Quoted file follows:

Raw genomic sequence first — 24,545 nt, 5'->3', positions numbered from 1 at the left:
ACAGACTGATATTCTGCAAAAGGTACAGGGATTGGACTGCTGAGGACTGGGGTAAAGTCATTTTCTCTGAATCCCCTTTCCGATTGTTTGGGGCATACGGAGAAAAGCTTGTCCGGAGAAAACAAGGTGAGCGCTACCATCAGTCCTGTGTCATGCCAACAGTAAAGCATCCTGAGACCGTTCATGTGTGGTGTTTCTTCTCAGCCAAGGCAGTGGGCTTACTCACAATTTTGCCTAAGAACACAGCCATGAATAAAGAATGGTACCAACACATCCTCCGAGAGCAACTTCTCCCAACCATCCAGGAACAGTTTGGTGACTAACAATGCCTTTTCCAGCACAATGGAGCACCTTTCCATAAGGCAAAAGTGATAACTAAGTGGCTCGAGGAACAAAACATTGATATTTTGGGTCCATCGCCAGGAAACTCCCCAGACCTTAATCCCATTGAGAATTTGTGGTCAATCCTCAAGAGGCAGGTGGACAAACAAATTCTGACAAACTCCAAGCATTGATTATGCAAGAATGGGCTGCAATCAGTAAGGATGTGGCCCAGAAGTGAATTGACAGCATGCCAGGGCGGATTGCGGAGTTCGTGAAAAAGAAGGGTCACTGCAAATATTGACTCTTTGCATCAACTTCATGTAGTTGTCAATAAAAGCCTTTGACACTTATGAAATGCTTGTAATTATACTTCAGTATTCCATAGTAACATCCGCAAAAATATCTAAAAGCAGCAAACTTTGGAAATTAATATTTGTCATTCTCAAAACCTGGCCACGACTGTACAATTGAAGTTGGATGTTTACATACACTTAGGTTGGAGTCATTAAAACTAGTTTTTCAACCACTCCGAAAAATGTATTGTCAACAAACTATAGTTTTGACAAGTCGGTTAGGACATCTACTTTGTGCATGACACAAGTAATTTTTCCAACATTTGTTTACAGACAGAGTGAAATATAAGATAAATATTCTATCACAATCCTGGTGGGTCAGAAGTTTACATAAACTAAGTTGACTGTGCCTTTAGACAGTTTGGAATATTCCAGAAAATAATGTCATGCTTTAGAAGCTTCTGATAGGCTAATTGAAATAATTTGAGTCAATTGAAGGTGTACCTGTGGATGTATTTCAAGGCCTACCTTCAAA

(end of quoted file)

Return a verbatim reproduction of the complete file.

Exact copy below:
Raw genomic sequence first — 24,545 nt, 5'->3', positions numbered from 1 at the left:
ACAGACTGATATTCTGCAAAAGGTACAGGGATTGGACTGCTGAGGACTGGGGTAAAGTCATTTTCTCTGAATCCCCTTTCCGATTGTTTGGGGCATACGGAGAAAAGCTTGTCCGGAGAAAACAAGGTGAGCGCTACCATCAGTCCTGTGTCATGCCAACAGTAAAGCATCCTGAGACCGTTCATGTGTGGTGTTTCTTCTCAGCCAAGGCAGTGGGCTTACTCACAATTTTGCCTAAGAACACAGCCATGAATAAAGAATGGTACCAACACATCCTCCGAGAGCAACTTCTCCCAACCATCCAGGAACAGTTTGGTGACTAACAATGCCTTTTCCAGCACAATGGAGCACCTTTCCATAAGGCAAAAGTGATAACTAAGTGGCTCGAGGAACAAAACATTGATATTTTGGGTCCATCGCCAGGAAACTCCCCAGACCTTAATCCCATTGAGAATTTGTGGTCAATCCTCAAGAGGCAGGTGGACAAACAAATTCTGACAAACTCCAAGCATTGATTATGCAAGAATGGGCTGCAATCAGTAAGGATGTGGCCCAGAAGTGAATTGACAGCATGCCAGGGCGGATTGCGGAGTTCGTGAAAAAGAAGGGTCACTGCAAATATTGACTCTTTGCATCAACTTCATGTAGTTGTCAATAAAAGCCTTTGACACTTATGAAATGCTTGTAATTATACTTCAGTATTCCATAGTAACATCCGCAAAAATATCTAAAAGCAGCAAACTTTGGAAATTAATATTTGTCATTCTCAAAACCTGGCCACGACTGTACAATTGAAGTTGGATGTTTACATACACTTAGGTTGGAGTCATTAAAACTAGTTTTTCAACCACTCCGAAAAATGTATTGTCAACAAACTATAGTTTTGACAAGTCGGTTAGGACATCTACTTTGTGCATGACACAAGTAATTTTTCCAACATTTGTTTACAGACAGAGTGAAATATAAGATAAATATTCTATCACAATCCTGGTGGGTCAGAAGTTTACATAAACTAAGTTGACTGTGCCTTTAGACAGTTTGGAATATTCCAGAAAATAATGTCATGCTTTAGAAGCTTCTGATAGGCTAATTGAAATAATTTGAGTCAATTGAAGGTGTACCTGTGGATGTATTTCAAGGCCTACCTTCAAA